Julia Louis-Dreyfus jokes about son’s ‘racy’ ‘Sex Lives of College Girls’ scenes
Naturally, comedy legend Julia Louis-Dreyfus had a sense of humor about her 25-year-old son starring in one of TV’s steamiest shows, “The Sex Lives of College Girls.”
During a recent episode of “Jimmy Kimmel Live,” the late-night host asked Louis-Dreyfus for her thoughts on her son Charlie Hall’s performance in the HBO Max series about four college roommates attending a fictional university in Vermont.
“That’s a racy show,” Kimmel said of “The Sex Lives of College Girls,” which lives up to its name.
“It’s a very racy show, yes,” Louis-Dreyfus agreed.
In the second season of Mindy Kaling and Justin Noble’s young-adult comedy, Hall plays Whitney’s (Alyah Chanelle Scott) lab partner-turned-love interest, Andrew. Despite initially resenting one another, Whitney and Andrew eventually develop feelings for each other and start hooking up — in the lab, in the library, etc.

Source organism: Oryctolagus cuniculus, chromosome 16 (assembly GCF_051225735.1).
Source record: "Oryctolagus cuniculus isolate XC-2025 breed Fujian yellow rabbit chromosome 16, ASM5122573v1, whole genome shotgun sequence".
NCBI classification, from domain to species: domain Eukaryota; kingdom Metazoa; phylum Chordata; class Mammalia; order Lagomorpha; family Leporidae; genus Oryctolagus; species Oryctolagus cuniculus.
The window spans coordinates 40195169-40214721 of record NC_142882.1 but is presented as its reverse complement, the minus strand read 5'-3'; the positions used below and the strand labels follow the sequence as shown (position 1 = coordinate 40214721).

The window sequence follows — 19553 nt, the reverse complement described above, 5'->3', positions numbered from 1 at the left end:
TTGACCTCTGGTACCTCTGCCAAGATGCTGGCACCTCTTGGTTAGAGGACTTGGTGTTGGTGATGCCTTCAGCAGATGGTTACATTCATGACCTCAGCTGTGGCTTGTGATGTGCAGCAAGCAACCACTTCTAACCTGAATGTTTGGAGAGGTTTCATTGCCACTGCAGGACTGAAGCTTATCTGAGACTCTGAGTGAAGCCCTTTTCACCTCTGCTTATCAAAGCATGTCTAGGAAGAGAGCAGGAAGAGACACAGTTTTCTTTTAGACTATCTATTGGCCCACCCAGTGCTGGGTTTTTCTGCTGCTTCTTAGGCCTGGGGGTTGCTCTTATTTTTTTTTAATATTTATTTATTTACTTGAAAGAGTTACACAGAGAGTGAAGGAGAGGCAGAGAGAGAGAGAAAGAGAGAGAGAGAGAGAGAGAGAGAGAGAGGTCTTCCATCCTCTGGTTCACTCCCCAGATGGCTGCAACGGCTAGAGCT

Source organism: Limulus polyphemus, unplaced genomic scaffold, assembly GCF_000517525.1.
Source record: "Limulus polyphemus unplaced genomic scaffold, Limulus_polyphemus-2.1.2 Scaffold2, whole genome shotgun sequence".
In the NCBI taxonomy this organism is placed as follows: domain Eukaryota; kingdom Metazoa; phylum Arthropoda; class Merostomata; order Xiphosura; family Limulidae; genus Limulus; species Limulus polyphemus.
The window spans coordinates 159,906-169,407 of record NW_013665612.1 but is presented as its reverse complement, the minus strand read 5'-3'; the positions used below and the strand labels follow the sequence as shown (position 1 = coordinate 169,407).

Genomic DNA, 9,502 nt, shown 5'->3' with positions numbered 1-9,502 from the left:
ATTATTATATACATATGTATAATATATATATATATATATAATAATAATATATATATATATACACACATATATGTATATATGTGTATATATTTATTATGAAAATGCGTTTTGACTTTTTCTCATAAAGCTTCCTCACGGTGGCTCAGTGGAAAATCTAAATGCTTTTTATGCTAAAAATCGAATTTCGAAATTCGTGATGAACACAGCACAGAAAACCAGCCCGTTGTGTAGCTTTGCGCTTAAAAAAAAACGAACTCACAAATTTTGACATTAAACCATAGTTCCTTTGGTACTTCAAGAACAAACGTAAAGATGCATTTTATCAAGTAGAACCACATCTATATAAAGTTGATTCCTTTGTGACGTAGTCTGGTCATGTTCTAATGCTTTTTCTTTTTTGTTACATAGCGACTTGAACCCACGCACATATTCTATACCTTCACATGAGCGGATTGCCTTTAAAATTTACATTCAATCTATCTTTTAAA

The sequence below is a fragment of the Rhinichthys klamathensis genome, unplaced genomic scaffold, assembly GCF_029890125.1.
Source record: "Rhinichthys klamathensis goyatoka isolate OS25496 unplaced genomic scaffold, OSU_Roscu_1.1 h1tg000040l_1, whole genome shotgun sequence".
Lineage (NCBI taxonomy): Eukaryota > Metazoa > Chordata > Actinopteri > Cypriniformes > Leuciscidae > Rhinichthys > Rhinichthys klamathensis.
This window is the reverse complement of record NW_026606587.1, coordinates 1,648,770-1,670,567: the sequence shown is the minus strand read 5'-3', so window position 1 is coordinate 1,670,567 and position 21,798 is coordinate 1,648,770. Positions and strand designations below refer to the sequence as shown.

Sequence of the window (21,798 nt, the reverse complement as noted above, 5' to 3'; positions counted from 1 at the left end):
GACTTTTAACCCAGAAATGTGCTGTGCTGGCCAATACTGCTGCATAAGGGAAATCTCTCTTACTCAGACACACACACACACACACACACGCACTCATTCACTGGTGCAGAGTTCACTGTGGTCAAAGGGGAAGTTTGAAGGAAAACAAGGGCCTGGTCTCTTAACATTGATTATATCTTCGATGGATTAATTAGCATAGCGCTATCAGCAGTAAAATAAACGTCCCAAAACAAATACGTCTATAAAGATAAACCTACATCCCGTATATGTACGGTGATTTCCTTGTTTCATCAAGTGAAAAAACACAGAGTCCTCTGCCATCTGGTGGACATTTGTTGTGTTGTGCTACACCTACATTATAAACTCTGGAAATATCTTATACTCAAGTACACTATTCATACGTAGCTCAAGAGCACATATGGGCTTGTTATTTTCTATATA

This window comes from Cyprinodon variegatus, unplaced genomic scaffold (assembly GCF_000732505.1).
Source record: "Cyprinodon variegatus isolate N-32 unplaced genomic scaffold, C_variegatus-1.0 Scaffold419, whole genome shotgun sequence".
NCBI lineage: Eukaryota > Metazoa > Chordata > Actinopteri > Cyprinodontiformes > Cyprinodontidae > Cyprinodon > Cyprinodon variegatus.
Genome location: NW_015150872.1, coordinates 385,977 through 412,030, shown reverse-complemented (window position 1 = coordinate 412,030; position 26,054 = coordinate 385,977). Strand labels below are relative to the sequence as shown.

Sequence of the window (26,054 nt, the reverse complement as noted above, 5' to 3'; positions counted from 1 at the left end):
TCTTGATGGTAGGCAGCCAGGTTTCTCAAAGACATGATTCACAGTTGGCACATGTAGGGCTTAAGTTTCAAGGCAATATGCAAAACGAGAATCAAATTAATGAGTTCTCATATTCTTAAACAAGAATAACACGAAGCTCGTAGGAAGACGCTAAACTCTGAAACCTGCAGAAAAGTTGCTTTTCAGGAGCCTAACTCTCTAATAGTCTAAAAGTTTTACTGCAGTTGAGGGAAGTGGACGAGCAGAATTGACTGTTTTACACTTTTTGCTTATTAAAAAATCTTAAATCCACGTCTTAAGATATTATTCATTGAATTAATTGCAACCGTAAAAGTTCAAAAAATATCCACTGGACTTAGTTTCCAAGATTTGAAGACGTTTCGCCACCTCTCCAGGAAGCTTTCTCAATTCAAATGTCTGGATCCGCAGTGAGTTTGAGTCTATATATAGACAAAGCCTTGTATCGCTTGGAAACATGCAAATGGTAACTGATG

“Do you watch the show in fear that you might see something you haven’t seen for a while?” Kimmel quipped.
“I mean, I did watch the show,” Louis-Dreyfus said. “And I think he was really good. I mean, he was adorable. He was f— a girl in a library...”
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Cue the comedic pause as the studio audience roared with laughter.
“I thought it was, uh... dynamite!” Louis-Dreyfus joked.
Louis-Dreyfus and husband Brad Hall share two adult sons, Charlie Hall and Henry Hall. They are apparently big fans of the Marvel Cinematic Universe and have been helping their mom better understand her Marvel character, Valentina Allegra de Fontaine.
Reneé Rapp, who plays Leighton in ‘The Sex Lives of College Girls,’ said she was ‘afraid for the show to come out’ because she ‘felt very judged.’
The “Seinfeld” and “Veep” alum has so far appeared in “The Falcon and the Winter Soldier,” “Black Widow” and “Black Panther: Wakanda Forever” and confirmed that she will soon reprise her villainous role in the upcoming Marvel film, “Thunderbolts.”
“The head honchos at Marvel ... were explaining to me the character and who she’s going to be dealing with in this universe and that universe, and I’m like listening, listening,” Louis-Dreyfus recalled.
“I had a similar experience as when I’m listening to my accountant talking about my taxes. I’m trying really hard to focus, you know what I mean? But anyway, I just keep asking my boys, ‘Explain to me what this means.’ ... They know.”
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